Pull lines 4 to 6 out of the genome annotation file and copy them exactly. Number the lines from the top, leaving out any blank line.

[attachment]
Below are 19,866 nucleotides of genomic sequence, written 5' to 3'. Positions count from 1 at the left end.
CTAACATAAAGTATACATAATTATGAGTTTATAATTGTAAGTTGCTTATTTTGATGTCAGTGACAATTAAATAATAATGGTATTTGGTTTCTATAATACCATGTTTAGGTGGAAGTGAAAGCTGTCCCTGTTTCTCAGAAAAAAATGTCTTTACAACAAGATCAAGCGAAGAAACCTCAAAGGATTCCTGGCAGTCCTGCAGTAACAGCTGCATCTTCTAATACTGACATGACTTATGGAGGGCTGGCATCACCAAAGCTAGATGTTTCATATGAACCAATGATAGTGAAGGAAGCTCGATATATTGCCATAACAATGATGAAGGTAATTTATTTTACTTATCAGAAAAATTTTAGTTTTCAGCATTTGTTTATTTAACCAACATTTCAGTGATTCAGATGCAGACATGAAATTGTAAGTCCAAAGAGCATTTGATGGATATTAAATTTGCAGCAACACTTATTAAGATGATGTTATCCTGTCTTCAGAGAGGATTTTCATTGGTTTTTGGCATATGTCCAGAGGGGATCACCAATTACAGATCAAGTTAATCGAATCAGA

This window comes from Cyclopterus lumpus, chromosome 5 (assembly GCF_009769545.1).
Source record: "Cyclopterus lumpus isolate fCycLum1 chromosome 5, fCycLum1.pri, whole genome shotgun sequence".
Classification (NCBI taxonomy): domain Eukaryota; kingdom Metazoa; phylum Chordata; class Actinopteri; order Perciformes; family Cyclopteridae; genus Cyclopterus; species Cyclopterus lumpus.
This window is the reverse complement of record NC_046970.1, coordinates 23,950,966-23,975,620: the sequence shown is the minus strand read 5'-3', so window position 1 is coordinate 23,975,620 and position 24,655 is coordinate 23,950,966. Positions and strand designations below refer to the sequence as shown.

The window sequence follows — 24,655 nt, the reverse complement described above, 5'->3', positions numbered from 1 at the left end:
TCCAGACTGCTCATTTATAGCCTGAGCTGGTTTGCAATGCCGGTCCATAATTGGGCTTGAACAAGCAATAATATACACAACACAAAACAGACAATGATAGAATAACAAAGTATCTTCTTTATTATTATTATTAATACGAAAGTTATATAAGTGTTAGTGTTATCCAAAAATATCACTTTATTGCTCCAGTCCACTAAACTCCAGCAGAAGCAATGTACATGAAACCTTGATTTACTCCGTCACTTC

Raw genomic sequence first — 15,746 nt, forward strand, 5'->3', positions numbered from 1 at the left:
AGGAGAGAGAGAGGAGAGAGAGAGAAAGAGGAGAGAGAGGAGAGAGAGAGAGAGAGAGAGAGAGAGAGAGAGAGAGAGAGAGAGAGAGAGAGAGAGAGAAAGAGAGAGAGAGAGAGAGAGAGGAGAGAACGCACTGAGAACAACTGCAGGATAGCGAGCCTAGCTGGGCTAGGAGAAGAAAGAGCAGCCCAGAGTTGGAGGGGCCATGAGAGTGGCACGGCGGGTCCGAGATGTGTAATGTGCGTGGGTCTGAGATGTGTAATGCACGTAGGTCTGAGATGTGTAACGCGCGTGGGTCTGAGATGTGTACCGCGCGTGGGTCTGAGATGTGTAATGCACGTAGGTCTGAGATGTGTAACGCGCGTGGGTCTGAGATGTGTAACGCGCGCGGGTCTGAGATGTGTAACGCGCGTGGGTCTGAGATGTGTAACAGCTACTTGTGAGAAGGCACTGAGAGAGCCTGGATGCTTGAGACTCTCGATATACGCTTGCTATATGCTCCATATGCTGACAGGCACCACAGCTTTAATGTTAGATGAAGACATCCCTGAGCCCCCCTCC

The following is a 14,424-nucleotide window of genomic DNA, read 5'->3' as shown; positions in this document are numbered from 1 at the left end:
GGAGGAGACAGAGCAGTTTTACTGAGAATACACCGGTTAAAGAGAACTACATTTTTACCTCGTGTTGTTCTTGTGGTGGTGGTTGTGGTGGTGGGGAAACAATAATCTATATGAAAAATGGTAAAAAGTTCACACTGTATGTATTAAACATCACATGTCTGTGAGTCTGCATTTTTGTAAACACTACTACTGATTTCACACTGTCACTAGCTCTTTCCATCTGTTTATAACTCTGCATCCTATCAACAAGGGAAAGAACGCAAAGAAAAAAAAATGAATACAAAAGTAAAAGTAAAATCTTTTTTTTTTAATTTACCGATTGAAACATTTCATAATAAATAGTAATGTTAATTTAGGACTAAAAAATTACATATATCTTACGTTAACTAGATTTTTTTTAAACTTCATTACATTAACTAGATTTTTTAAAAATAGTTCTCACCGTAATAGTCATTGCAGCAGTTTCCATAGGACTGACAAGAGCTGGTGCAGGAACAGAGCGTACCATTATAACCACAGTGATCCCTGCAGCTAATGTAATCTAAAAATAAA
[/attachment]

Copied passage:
Source record: "Cyclopterus lumpus isolate fCycLum1 chromosome 5, fCycLum1.pri, whole genome shotgun sequence".
Classification (NCBI taxonomy): domain Eukaryota; kingdom Metazoa; phylum Chordata; class Actinopteri; order Perciformes; family Cyclopteridae; genus Cyclopterus; species Cyclopterus lumpus.
This window is the reverse complement of record NC_046970.1, coordinates 23,950,966-23,975,620: the sequence shown is the minus strand read 5'-3', so window position 1 is coordinate 23,975,620 and position 24,655 is coordinate 23,950,966. Positions and strand designations below refer to the sequence as shown.